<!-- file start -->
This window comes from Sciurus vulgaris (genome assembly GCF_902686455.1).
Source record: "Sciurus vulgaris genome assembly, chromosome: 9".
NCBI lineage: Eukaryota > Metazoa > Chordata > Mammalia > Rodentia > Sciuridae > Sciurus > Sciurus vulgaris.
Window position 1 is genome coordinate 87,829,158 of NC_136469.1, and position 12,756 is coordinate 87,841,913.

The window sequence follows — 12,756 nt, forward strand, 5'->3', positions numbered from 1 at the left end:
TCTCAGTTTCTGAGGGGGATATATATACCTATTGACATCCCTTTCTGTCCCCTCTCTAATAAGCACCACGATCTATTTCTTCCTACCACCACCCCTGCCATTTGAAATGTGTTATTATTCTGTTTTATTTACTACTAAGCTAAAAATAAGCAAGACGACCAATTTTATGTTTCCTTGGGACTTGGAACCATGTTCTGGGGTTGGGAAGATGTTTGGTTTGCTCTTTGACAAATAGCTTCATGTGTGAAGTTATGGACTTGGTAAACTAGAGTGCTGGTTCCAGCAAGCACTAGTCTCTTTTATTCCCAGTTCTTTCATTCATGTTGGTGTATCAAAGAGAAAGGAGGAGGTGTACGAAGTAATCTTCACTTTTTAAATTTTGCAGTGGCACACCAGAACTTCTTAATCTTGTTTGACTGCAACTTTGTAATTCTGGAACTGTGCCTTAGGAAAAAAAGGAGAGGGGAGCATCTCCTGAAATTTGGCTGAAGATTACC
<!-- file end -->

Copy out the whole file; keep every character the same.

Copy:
This window comes from Sciurus vulgaris (genome assembly GCF_902686455.1).
Source record: "Sciurus vulgaris genome assembly, chromosome: 9".
NCBI lineage: Eukaryota > Metazoa > Chordata > Mammalia > Rodentia > Sciuridae > Sciurus > Sciurus vulgaris.
Window position 1 is genome coordinate 87,829,158 of NC_136469.1, and position 12,756 is coordinate 87,841,913.

The window sequence follows — 12,756 nt, forward strand, 5'->3', positions numbered from 1 at the left end:
TCTCAGTTTCTGAGGGGGATATATATACCTATTGACATCCCTTTCTGTCCCCTCTCTAATAAGCACCACGATCTATTTCTTCCTACCACCACCCCTGCCATTTGAAATGTGTTATTATTCTGTTTTATTTACTACTAAGCTAAAAATAAGCAAGACGACCAATTTTATGTTTCCTTGGGACTTGGAACCATGTTCTGGGGTTGGGAAGATGTTTGGTTTGCTCTTTGACAAATAGCTTCATGTGTGAAGTTATGGACTTGGTAAACTAGAGTGCTGGTTCCAGCAAGCACTAGTCTCTTTTATTCCCAGTTCTTTCATTCATGTTGGTGTATCAAAGAGAAAGGAGGAGGTGTACGAAGTAATCTTCACTTTTTAAATTTTGCAGTGGCACACCAGAACTTCTTAATCTTGTTTGACTGCAACTTTGTAATTCTGGAACTGTGCCTTAGGAAAAAAAGGAGAGGGGAGCATCTCCTGAAATTTGGCTGAAGATTACC